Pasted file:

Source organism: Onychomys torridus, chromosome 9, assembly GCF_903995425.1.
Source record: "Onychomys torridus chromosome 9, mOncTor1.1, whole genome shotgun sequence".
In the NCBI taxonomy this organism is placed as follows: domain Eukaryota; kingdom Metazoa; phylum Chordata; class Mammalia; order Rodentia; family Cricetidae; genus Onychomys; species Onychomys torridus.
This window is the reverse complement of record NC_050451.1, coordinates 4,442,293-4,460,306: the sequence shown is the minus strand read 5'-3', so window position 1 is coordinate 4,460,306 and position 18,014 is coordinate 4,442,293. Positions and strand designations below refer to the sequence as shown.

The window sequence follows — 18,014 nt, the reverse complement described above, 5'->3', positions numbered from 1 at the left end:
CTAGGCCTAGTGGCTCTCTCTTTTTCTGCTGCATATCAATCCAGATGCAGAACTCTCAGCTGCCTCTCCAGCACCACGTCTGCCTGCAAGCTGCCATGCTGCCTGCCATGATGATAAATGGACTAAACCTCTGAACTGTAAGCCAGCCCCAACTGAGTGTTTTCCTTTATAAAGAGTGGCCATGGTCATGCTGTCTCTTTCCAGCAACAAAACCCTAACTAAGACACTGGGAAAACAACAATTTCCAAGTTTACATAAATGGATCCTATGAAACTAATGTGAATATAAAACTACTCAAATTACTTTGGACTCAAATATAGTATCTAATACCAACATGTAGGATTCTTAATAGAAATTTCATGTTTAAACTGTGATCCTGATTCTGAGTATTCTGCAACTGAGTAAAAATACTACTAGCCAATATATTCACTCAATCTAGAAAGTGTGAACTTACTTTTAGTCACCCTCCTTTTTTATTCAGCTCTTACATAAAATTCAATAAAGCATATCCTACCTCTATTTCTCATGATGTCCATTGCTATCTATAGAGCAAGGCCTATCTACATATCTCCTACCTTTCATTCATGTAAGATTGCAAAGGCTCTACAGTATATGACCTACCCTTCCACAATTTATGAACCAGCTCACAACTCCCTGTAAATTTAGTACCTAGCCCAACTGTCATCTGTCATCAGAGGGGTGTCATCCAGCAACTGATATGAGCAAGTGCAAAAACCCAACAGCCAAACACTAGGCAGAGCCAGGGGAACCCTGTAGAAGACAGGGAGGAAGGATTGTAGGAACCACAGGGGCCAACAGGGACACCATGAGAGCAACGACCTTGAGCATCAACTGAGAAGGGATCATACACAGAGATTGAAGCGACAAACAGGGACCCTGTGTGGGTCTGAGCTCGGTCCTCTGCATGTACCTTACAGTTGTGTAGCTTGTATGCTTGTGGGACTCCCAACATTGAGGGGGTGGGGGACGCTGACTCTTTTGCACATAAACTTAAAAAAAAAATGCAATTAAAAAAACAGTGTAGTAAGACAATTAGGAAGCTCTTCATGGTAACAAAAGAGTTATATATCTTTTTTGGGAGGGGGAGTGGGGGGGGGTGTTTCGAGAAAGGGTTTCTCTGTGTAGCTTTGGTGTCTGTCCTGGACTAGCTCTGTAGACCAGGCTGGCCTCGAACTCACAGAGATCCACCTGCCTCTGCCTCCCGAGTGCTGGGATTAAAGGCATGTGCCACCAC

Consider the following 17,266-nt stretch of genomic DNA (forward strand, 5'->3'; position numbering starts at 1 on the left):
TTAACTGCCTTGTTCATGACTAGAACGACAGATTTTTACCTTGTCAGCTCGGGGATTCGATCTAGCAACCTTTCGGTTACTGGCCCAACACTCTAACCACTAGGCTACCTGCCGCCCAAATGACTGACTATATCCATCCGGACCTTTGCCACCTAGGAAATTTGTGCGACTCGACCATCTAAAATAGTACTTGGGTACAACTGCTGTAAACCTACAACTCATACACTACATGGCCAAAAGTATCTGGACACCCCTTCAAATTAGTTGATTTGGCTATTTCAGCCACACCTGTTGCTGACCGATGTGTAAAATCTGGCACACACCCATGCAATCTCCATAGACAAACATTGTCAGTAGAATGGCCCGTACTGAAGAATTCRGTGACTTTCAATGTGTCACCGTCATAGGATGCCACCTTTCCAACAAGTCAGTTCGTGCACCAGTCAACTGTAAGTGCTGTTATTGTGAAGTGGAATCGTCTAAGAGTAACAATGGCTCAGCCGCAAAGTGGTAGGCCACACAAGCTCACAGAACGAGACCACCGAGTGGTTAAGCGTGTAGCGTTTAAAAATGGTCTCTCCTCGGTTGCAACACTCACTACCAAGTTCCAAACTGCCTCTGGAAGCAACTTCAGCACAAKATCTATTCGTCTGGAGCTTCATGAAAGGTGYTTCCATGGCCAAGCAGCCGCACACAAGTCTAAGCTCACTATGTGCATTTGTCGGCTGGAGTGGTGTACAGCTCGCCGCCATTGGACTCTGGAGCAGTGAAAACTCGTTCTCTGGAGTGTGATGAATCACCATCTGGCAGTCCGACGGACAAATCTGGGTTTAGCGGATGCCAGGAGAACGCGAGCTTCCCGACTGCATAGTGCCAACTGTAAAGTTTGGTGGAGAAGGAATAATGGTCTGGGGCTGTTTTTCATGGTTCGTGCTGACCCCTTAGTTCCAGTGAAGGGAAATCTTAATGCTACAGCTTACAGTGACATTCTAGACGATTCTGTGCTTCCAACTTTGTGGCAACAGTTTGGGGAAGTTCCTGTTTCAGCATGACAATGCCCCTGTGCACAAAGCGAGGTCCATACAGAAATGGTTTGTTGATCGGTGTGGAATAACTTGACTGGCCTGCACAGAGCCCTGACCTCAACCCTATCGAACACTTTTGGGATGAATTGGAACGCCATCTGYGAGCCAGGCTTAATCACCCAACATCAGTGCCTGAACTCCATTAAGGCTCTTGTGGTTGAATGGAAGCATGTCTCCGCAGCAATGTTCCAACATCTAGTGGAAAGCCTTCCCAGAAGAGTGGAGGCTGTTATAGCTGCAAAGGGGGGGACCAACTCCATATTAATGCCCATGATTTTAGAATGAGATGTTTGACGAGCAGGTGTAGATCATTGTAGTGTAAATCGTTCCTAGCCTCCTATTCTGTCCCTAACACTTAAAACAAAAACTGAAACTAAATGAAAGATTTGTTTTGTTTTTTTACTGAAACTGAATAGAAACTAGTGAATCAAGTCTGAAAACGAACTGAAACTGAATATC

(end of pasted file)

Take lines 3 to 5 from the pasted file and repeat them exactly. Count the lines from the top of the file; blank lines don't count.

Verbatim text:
In the NCBI taxonomy this organism is placed as follows: domain Eukaryota; kingdom Metazoa; phylum Chordata; class Mammalia; order Rodentia; family Cricetidae; genus Onychomys; species Onychomys torridus.
This window is the reverse complement of record NC_050451.1, coordinates 4,442,293-4,460,306: the sequence shown is the minus strand read 5'-3', so window position 1 is coordinate 4,460,306 and position 18,014 is coordinate 4,442,293. Positions and strand designations below refer to the sequence as shown.

The window sequence follows — 18,014 nt, the reverse complement described above, 5'->3', positions numbered from 1 at the left end: